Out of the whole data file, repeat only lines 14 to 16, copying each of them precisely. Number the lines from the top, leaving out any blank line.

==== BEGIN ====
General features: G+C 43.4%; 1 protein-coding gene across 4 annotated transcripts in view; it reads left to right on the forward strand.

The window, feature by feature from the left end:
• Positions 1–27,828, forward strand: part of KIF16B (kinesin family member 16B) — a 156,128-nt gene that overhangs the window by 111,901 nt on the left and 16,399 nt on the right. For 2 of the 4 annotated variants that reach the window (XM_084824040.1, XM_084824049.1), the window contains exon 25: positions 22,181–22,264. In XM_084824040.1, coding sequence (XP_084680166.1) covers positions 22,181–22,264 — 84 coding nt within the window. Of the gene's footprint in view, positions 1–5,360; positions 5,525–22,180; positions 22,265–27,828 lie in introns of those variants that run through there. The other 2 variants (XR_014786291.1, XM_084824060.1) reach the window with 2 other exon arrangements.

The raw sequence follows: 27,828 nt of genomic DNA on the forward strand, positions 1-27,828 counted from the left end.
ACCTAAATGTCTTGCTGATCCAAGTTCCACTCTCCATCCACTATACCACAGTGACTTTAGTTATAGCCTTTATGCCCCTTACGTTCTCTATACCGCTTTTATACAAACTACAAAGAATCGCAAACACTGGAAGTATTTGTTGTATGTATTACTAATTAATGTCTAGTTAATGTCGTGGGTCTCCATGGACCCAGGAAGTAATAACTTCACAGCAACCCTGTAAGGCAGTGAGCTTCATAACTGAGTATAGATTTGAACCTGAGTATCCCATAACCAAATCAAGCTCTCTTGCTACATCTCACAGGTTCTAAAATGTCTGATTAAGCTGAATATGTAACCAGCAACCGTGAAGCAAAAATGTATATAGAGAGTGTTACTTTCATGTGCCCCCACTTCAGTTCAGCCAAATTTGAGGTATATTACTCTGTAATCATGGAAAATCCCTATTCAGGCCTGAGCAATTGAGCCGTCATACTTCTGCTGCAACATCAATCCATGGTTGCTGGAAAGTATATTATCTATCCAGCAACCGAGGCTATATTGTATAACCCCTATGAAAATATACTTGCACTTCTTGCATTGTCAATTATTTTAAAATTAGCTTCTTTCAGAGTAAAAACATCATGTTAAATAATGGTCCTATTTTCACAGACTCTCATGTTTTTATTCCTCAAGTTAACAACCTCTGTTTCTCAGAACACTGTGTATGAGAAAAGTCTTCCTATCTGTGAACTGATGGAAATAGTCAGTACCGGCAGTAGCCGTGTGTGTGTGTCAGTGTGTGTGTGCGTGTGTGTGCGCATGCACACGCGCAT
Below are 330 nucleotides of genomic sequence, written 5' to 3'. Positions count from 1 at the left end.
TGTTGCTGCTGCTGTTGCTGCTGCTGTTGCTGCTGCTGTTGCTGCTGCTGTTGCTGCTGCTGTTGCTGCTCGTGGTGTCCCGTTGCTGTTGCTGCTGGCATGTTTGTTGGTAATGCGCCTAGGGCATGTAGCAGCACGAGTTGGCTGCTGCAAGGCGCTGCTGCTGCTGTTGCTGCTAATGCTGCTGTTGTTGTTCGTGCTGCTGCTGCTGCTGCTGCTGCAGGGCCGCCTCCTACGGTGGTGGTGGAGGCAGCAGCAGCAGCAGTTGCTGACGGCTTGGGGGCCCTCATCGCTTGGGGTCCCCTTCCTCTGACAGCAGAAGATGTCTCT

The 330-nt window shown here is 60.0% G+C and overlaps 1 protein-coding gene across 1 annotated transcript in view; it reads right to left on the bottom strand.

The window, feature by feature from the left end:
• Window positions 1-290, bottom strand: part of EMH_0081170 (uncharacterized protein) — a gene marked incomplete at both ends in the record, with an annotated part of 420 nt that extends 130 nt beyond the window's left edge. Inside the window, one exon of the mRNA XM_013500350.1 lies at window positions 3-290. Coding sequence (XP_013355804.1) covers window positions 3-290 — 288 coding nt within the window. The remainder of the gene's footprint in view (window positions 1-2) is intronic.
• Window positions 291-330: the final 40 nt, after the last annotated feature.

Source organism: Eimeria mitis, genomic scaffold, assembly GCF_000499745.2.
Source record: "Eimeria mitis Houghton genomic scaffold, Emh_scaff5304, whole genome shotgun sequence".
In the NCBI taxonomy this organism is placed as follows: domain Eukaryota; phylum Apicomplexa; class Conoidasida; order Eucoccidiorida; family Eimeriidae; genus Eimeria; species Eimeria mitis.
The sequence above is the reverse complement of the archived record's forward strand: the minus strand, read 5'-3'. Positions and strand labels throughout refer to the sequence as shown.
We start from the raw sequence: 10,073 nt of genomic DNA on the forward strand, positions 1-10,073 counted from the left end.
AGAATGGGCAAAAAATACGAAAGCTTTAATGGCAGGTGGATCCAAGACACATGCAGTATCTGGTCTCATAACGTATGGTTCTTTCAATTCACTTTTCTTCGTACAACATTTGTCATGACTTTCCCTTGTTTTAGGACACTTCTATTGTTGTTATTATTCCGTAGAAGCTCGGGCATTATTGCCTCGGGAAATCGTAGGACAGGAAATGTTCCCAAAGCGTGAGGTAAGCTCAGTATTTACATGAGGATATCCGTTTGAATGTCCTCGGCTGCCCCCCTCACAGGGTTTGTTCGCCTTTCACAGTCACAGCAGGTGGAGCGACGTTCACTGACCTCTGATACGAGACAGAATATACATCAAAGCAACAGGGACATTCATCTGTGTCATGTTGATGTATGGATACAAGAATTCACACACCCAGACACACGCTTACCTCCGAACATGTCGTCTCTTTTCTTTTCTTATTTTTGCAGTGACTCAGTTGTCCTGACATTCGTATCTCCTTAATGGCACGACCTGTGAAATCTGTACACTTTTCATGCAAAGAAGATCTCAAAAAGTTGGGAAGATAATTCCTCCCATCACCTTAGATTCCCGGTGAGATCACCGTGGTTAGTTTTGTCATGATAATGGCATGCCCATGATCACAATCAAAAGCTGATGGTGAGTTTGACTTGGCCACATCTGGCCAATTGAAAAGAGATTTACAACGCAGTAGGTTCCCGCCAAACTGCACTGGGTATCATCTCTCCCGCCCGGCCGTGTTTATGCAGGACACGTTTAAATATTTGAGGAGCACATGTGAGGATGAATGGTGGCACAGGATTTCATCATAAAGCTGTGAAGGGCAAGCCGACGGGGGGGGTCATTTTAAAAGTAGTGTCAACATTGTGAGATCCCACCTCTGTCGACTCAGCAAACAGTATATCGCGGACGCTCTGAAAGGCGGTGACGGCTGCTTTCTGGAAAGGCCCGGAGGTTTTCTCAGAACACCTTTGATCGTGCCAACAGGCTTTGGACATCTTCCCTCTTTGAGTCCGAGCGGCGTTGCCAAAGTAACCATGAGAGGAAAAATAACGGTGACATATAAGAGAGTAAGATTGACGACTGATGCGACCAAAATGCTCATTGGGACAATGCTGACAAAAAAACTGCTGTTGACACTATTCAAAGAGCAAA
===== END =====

In the NCBI taxonomy this organism is placed as follows: domain Eukaryota; phylum Apicomplexa; class Conoidasida; order Eucoccidiorida; family Eimeriidae; genus Eimeria; species Eimeria mitis.
The sequence above is the reverse complement of the archived record's forward strand: the minus strand, read 5'-3'. Positions and strand labels throughout refer to the sequence as shown.
We start from the raw sequence: 10,073 nt of genomic DNA on the forward strand, positions 1-10,073 counted from the left end.